Oropharyngeal Candidiasis Causes, Symptoms, Diagnosis, Treatment

Oropharyngeal Candidiasis Causes, Symptoms, Diagnosis, Treatment


What is Oropharyngeal Candidiasis?


Candidiasis of the mouth and throat, also known as a "thrush" or oropharyngeal candidiasis (OPC), is a fungal infection that occurs when there is overgrowth of fungus called Candida. Candida is normally found on skin or mucous membranes. However, if the environment inside the mouth or throat becomes imbalanced, Candida can multiply. When this happens, symptoms of thrush appear.

How common is Oropharyngeal Candidiasis and who can get it?


OPC can affect normal newborns, but it occurs more frequently and more severely in people with weakened immune systems, particularly in persons with AIDS.

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What are the symptoms of Oropharyngeal Candidiasis?


People with OPC infection usually have painless, white patches in the mouth. Symptoms of OPC in the esophagus may include pain and difficulty swallowing.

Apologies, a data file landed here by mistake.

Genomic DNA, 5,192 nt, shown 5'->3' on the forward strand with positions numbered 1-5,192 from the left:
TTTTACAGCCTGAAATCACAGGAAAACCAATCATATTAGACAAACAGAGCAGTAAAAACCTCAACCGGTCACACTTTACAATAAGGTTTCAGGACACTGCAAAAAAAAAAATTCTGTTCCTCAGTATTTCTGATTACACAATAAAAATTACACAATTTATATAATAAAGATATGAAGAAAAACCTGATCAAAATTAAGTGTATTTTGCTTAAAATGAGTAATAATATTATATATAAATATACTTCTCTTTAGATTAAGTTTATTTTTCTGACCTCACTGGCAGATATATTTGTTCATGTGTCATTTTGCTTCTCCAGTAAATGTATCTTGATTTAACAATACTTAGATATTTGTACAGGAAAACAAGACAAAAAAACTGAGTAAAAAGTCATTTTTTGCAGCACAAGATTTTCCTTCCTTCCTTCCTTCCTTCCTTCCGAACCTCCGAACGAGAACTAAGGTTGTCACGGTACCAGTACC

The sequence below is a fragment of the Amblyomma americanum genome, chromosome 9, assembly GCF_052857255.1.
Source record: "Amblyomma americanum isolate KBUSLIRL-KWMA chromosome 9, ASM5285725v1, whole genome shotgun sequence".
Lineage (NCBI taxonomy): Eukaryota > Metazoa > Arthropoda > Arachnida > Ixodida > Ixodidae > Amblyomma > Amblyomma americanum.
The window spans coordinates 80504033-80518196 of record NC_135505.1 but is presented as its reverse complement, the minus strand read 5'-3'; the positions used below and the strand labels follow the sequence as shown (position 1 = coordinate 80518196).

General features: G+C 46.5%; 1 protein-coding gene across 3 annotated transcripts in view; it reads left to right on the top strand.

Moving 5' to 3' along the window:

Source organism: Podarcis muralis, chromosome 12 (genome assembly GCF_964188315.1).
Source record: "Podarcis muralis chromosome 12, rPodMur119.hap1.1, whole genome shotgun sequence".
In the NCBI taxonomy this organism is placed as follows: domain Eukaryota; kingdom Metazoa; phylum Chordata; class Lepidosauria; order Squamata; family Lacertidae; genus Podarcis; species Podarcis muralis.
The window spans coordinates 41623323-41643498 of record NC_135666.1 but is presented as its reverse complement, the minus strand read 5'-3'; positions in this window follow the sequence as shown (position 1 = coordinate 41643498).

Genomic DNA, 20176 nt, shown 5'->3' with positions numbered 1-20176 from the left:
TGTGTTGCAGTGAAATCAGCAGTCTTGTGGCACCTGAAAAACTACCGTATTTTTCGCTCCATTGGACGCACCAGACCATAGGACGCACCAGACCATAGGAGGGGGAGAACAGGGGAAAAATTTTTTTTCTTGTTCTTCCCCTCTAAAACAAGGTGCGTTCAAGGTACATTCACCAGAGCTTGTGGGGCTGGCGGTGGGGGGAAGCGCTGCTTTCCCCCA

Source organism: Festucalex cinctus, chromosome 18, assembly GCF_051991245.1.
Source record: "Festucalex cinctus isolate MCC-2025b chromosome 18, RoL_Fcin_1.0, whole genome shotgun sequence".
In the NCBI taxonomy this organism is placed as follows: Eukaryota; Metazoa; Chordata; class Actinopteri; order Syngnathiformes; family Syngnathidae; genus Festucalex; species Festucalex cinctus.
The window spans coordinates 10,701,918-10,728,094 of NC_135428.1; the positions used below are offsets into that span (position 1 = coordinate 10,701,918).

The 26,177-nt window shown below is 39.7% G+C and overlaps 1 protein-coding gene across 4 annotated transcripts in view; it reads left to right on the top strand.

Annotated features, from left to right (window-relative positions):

How do I get Oropharyngeal Candidiasis?


Most cases of OPC are caused by the person’s own Candida organisms which normally live in the mouth or digestive tract. A person has symptoms when overgrowth of Candida organisms occurs.

How is Oropharyngeal Candidiasis diagnosed?


OPC is diagnosed in two ways. A doctor may take a swab or sample of infected tissue and look at it under a microscope. If there is evidence of Candida infection, the sample will be cultured to confirm the diagnosis.

How is Oropharyngeal Candidiasis treated?


Prescription treatments such as, Oral fluconazole, clotrimazole troches, or nystatin suspension usually provide effective treatment for OPC.

What will happen if a person does not seek treatment for a Oropharyngeal Candidiasis?


Symptoms, which may be uncomfortable, may persist. In rare cases, invasive candidiasis may occur.

Can Candida-causing Oropharyngeal Candidiasis become resistant to treatment?


Overuse of antifungal medications can increase the chance that they will eventually not work (the fungus develops resistance to medications). Therefore, it is important to be sure of the diagnosis from before treating with over-the-counter or other antifungal medications.